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the supply chain will experience more and varied strains and disruptions.” The reason we are mentioning this here in an aviation


New technology. Regulations. Mandates. Acronyms. Lots of acronyms. Business aviation can be confusing and noisy.


Duncan Aviation continuously strives to be the voice of clarity by providing information about important topics in business aviation in clear, concise, no-nonsense language. Our goal is to educate customers so they can make the most informed decisions possible for their aircraft, passengers and company.


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article is that most avionics incorporate some degree of electronics, which may be imported in from China, creating a ripple effect upon many industries that rely on such components. More directly, Airbus was forced to temporarily close its final assembly line (FAL) in Tianjin, China, in mid- February, with reports weeks later that it would be restarting sometime soon. This facility is also the location of the Completion and Delivery Centre for the A330 wide-body jet, as well as the most recently (November 2019) adding new capabilities to the facility of accepting deliveries of the Airbus A350. It is “too early to say,” if the planned first A350 delivery in 2021 will be impacted according to an Airbus spokesperson. Boeing stated that the outbreak has an effect upon Q1 jet deliveries and air traffic, amid widespread travel restrictions and airlines suspending China travel. No other details were provided. But the Boeing factory in Shanghai was focused on installing 737 Max interiors primarily, so this was already affected by the earlier 737 Max issues. French aeronautics and defense contractor Safran had also shuttered its 20 plants with 2,500 employees across China in February, with reports that these were already re-opening. Chinese MROs were impacted initially, but are reportedly back up and running to a significant degree.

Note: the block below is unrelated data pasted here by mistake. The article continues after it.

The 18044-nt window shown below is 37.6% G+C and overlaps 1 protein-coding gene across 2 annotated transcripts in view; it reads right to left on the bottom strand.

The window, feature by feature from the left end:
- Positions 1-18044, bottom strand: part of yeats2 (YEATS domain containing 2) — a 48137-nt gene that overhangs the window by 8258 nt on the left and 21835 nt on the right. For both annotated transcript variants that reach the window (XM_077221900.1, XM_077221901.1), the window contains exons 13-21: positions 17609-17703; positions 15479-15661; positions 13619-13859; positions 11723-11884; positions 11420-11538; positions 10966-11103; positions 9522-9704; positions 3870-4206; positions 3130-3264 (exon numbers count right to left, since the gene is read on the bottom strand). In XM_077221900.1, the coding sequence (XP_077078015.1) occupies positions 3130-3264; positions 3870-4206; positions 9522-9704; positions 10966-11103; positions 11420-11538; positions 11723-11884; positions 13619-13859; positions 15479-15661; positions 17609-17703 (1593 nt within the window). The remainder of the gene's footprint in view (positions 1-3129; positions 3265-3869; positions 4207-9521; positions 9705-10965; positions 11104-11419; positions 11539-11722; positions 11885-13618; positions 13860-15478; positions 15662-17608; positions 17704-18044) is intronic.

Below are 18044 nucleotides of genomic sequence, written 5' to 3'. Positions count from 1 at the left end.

MASS RIPPLE EFFECT UPON THE AIRLINE INDUSTRY Approximately two-thirds of the passenger aircraft in China have been grounded at the peak (?) of the epidemic. Chinese airlines ferried 70% fewer passengers from the end of the Lunar New Year break from January 27 to February 12 in comparison to a year ago, according to the Civil Aviation Administration of China. Airlines there have dramatically reduced operations, put pilots on leave, and asking lessors to refinance their fleets to preserve cash. How all of this affects the smaller Chinese airlines is


unknown, especially the HNA Group since it has a high debt load and may need a bailout from the Chinese government.


Experience. Unlike any other. www.DuncanAviation.aero/straighttalk


Airlines and travel in neighboring countries airlines are also affected, with Vietnamese airlines having collectively lost approximately $430M in revenue, as per the most recent reports. Asiana Airlines, Thai AirAsia, and Air Asia X each have ~30% of their business tied to China. Korean Air and All Nippon Airways (ANA) are around 20%. Delta Air Lines and United Airlines are the top two


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U.S. carriers to China, and each has less than 5% of their capacity going there.


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